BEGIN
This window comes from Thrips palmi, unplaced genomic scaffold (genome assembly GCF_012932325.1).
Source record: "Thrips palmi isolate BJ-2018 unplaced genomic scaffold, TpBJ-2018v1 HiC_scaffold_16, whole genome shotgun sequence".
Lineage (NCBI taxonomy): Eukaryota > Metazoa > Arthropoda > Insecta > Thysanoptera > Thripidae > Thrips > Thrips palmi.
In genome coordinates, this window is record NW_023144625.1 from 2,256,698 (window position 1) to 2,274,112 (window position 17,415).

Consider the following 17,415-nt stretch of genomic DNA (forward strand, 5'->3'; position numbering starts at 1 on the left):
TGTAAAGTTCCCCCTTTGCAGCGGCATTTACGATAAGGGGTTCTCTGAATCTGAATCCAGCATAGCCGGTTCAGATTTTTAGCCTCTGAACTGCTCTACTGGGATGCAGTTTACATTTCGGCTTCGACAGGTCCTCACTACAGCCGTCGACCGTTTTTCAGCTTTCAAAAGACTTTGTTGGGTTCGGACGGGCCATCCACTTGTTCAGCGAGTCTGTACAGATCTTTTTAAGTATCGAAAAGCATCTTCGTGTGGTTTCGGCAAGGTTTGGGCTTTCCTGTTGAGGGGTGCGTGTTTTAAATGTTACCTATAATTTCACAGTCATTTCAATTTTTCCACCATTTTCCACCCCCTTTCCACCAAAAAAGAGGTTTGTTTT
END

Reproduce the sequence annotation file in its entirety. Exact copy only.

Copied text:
This window comes from Thrips palmi, unplaced genomic scaffold (genome assembly GCF_012932325.1).
Source record: "Thrips palmi isolate BJ-2018 unplaced genomic scaffold, TpBJ-2018v1 HiC_scaffold_16, whole genome shotgun sequence".
Lineage (NCBI taxonomy): Eukaryota > Metazoa > Arthropoda > Insecta > Thysanoptera > Thripidae > Thrips > Thrips palmi.
In genome coordinates, this window is record NW_023144625.1 from 2,256,698 (window position 1) to 2,274,112 (window position 17,415).

Consider the following 17,415-nt stretch of genomic DNA (forward strand, 5'->3'; position numbering starts at 1 on the left):
TGTAAAGTTCCCCCTTTGCAGCGGCATTTACGATAAGGGGTTCTCTGAATCTGAATCCAGCATAGCCGGTTCAGATTTTTAGCCTCTGAACTGCTCTACTGGGATGCAGTTTACATTTCGGCTTCGACAGGTCCTCACTACAGCCGTCGACCGTTTTTCAGCTTTCAAAAGACTTTGTTGGGTTCGGACGGGCCATCCACTTGTTCAGCGAGTCTGTACAGATCTTTTTAAGTATCGAAAAGCATCTTCGTGTGGTTTCGGCAAGGTTTGGGCTTTCCTGTTGAGGGGTGCGTGTTTTAAATGTTACCTATAATTTCACAGTCATTTCAATTTTTCCACCATTTTCCACCCCCTTTCCACCAAAAAAGAGGTTTGTTTT